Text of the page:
5-point Checklist for Owners Expecting Kittens
Taking care of your cat during her pregnancy is an exciting time. Make sure you’re fully prepared for the new arrivals with my checklist of essentials:
1. Feed your mother-to-be kitten food
As soon as you find out your cat is pregnant, start feeding her a good quality kitten food and continue until the kittens are weaned. This will give her the increased energy and nutrients she needs for the growth of the kittens, and to produce her milk. Hill’s and Royal Canin are trusted brands for all life stages.
It’s also a good idea to have the food available at all times, as your cat will probably want to eat small, frequent meals.
- prebiotics boost digestive health
- antioxidants for a healthy immune system
- added vitamins and nutrients
- easy-wean formula
- DHA stimulates brain development
- complete mix for mother and kitten.
Hill's Science Plan Kitten Healthy Development products are formulated to support immunity and digestive health, with clinically proven antioxidants and optimal levels of DHA from fish oil. Click one of these products for more information.
- Clinically proven antioxidants for a healthy immune system
- Sustains healthy vital organs with balanced sodium and phosphorus levels.
- Made with high quality ingredients for gentle, healthy digestion and great taste 100% guaranteed.
PURINA PRO PLAN Kitten with OPTISTART is for the healthy development of kittens from 6 weeks to 1 year. Combines all essential nutrients – including vitamin C & D, DHA and colostrum – in a high protein diet for kittens nursing and pregnant queens.
- Proven to help support intestinal health
- Helps support healthy vision and brain development with essential nutrients like DHA.
- Maximises the immune system due to colostrum, enabling a stronger, faster immune response.
- Supports healthy growth of bones and muscles with balanced minerals for bones and high protein levels for muscle development.
2. Set up a kittening area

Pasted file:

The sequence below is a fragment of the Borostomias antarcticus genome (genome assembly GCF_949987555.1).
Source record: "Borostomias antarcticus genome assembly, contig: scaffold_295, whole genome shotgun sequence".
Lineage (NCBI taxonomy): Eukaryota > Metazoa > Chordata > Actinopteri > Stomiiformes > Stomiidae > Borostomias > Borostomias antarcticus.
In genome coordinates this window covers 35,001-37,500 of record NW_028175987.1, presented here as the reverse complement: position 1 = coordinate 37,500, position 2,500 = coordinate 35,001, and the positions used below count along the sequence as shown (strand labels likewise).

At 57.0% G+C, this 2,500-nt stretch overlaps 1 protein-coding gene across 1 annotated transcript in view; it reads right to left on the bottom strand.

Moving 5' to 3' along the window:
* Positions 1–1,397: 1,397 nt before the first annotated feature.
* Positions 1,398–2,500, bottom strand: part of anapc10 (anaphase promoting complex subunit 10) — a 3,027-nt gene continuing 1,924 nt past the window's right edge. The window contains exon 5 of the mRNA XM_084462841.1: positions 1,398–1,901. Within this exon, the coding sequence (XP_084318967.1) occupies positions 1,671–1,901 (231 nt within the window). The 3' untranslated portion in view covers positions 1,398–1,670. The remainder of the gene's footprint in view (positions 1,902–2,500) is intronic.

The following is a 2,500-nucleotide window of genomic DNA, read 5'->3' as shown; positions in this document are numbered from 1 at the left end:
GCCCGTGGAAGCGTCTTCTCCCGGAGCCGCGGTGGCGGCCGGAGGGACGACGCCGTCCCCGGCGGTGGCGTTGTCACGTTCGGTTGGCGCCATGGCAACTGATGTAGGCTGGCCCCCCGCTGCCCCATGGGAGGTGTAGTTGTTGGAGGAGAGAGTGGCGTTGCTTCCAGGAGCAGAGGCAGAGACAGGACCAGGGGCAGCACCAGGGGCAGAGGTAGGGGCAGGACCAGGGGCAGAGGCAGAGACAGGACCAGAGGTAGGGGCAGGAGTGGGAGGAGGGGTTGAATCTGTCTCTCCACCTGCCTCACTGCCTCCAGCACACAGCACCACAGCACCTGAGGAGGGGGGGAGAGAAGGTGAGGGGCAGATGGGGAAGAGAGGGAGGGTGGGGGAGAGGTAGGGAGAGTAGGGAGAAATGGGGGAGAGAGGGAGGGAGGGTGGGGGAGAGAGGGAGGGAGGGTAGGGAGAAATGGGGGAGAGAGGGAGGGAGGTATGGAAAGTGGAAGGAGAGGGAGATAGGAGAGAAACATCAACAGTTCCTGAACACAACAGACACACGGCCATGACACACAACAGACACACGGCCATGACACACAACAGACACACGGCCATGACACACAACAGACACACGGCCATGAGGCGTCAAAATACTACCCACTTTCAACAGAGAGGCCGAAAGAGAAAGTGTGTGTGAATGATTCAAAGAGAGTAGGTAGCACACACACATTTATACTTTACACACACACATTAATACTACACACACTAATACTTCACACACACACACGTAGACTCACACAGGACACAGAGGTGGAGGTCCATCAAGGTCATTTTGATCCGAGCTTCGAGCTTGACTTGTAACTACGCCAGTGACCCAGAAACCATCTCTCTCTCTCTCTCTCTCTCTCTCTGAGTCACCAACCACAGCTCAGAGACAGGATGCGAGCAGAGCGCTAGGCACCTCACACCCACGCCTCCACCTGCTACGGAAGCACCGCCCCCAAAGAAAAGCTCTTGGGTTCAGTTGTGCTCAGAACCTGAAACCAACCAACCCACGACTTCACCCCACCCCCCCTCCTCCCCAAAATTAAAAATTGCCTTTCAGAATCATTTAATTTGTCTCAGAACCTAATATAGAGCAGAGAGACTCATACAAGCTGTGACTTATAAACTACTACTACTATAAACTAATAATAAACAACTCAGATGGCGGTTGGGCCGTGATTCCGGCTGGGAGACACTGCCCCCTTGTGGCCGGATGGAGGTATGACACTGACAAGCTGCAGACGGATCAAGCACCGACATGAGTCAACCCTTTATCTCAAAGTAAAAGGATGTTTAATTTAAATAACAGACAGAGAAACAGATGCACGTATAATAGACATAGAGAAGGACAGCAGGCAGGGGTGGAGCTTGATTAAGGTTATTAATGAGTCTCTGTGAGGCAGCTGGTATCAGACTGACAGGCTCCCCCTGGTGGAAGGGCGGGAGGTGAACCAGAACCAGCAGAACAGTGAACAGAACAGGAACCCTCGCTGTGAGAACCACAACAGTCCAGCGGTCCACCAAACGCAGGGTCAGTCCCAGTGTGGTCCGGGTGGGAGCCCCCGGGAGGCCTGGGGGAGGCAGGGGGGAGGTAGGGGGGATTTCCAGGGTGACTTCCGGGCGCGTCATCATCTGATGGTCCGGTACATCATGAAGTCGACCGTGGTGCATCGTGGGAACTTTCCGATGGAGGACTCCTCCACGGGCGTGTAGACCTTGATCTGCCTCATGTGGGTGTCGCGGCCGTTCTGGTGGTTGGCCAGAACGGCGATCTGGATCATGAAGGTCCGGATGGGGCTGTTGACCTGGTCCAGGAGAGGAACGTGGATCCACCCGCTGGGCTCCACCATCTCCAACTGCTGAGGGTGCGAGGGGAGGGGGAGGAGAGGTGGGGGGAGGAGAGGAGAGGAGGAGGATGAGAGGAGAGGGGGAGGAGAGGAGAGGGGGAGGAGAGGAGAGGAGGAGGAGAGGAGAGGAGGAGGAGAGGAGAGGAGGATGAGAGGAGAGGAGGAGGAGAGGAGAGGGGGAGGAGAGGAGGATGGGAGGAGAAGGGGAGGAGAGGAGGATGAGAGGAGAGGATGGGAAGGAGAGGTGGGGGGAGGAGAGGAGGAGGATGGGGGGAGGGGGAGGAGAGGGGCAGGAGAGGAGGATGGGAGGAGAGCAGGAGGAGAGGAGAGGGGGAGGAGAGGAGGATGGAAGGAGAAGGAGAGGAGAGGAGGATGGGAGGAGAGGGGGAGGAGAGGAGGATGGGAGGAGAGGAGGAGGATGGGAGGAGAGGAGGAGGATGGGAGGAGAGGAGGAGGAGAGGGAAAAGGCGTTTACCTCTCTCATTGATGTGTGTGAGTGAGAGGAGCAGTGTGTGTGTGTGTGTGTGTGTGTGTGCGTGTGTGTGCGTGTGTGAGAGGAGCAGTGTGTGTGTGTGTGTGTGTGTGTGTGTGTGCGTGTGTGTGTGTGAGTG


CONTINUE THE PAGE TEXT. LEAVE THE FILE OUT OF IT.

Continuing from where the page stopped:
Approximately 2 weeks before your cat is due to give birth, you should prepare a kittening area – cats are notorious for choosing to nest in the most inconvenient of areas if there is no suitable box available! Most cats will prefer a covered box and you must make sure it has no rough edges. It should have an easy to clean flooring and a small ledge at the doorway so that the kittens cannot fall out. Popular choices include:
- Front opening plastic pet travel carrier (with the door removed)
- A cardboard box (always popular with felines!)
- Laundry basket
- A brand new litter tray
Place the kittening box in a dark, quiet area away from any drafts or frequent foot traffic. Your cat will want to feel private, comfortable and safe. Once you’ve found the perfect location, place her litter box, food and water nearby, and let your cat sleep in the box so that she becomes familiar with it. Of course, when the moment comes, your cat may choose a different spot to have her kittens –- if so, it’s best to leave her be.
3. Choose the right bedding
Line your kittening box with paper or puppy training pads. Newspaper is a good choice as it is clean, disposable and absorbent, and your cat can tear it up when she is building her nest. You could also use soft, washable bedding such as blankets or towels. Change and/or wash the bedding each day.
4. Organise some emergency equipment
Before the delivery, you should gather together an emergency box, containing:
- Dental floss to tie the cord in case the mother doesn’t do it herself
- Clean scissors to cut the cord
- Iodine or chlorhexidine tincture to apply to the kittens’ navels to stop infection
Before your cat is due to give birth, visit your vet so you know what to expect and can ask any questions you may have. Make sure the number for your local vet or emergency provider is on hand in your home in case you need it during the birth.
You will need to call your vet if your cat strains unproductively for an hour or more during the birth; if she doesn’t appear to be taking care of the kittens, or if you have any other concerns. If your cat’s pregnancy wasn’t planned, please discuss with your vet when you can have her spayed.
5. Prepare milk replacer and kitten food
If a kitten is unable to nurse, or if your mother cat has mastitis, you’ll need to feed it via syringe with supplemental milk formula with colostrum. Some products to consider include:
It is a good idea to weigh the kittens daily, and if any are not putting on weight, contact your vet.
We wish you and your cat a safe and happy delivery!